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Below is an example of a simple circuit that lights up an LED when its power source is plugged in. Let's assume that the LED "consumes" 3.4 volts from the circuit to run it (should be stated on the package, usually as "typical forward voltage"). Let's also say that the LED's maximum current is 20mA (i.e. 0.020A), which is generally stated on the package as well. Finally, we assume we have a standard 12-volt power supply which we wish to use to run our LED. To prevent the LED from burning out or aging rapidly, we are only going to provide it with 10mA of current (0.010A), which is a good, safe number to shoot for initially. In the formula below, Vps is the voltage of the power supply, and Vdrop is the LED's rated voltage drop. So, connecting a 860ohm resistor between the positive lead of the power supply and the positive (anode) lead of the LED will allow 10mA of current to run through the LED. You will want to find a resistor whose value matches that calculated number as close as possible. You can experiment with smaller and larger values to achieve the desired brightness (i.e. raise or lower the current from the initial 10mA starting point).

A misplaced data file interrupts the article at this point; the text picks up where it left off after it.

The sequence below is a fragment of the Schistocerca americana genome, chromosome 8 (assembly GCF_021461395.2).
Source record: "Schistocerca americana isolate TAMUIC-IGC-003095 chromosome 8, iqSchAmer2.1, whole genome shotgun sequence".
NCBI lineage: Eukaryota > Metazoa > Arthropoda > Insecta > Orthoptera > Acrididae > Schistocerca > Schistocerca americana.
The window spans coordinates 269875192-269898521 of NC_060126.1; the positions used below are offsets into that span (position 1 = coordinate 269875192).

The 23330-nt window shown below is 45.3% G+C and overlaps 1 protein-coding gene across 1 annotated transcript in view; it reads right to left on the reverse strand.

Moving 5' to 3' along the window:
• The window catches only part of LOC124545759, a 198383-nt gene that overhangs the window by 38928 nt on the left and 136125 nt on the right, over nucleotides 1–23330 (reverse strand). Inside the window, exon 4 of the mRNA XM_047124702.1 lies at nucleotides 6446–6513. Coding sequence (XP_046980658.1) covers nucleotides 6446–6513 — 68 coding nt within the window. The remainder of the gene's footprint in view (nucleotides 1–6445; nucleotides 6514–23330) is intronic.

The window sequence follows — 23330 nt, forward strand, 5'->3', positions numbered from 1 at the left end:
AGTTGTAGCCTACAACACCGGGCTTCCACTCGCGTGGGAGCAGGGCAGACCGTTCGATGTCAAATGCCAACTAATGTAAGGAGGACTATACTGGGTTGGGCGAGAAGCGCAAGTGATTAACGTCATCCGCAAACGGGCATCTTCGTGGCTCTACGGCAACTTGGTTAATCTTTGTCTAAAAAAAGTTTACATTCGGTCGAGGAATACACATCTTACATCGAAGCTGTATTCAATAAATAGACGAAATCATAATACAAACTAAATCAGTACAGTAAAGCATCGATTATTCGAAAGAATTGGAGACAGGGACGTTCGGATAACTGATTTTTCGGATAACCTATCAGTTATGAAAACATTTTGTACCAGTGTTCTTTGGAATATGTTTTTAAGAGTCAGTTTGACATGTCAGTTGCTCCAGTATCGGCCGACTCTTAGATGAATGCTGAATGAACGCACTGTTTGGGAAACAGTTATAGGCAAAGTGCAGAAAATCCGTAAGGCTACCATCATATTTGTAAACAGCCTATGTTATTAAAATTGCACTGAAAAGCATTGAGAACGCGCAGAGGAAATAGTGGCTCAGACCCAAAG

Since resistors come only in certain values, remember that you can put two or more smaller-valued resistors in series (back-to-back) to come up with the desired total amount. Conversely, if you hook two same-valued resistors' leads together, i.e. in parallel, then you wind up with an effective resistance of half that. So, as an example, let's say you have two 1,000 ohm resistors in your parts box. If you connect their leads together, you wind up with an effective resistance of 500 ohm presented to the circuit. The external link above-right shows examples of how to calculate total resistance if the resistors' values are not the same. Use either of these tools to get you the resistance that you calculated for your LED.
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This is a somewhat dated paragraph since it seems that most manufacturers are now using LEDs as standard equipment for new locomotives. However, you may have some older engines that still use miniature lightbulbs. When those burn out, or when otherwise desired, you can replace them with an LED and resistor combination. Simply use the maximum track voltage and the desired current through the LED to determine which resistor to use. Even though your new engine may have an LED for its headlights (and/or ditch lights), it may not be of the color that you desire. Again, you can replace them. Just make sure that you adjust the resistor if the LED has significantly different specs than the one you are replacing. The photo shows three N-scale Kato E8 engines with different 3mm LEDs. The one in the center came from Richmond Controls, while the outer two are Kato factory stock LEDs from two different runs that they did.
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SMD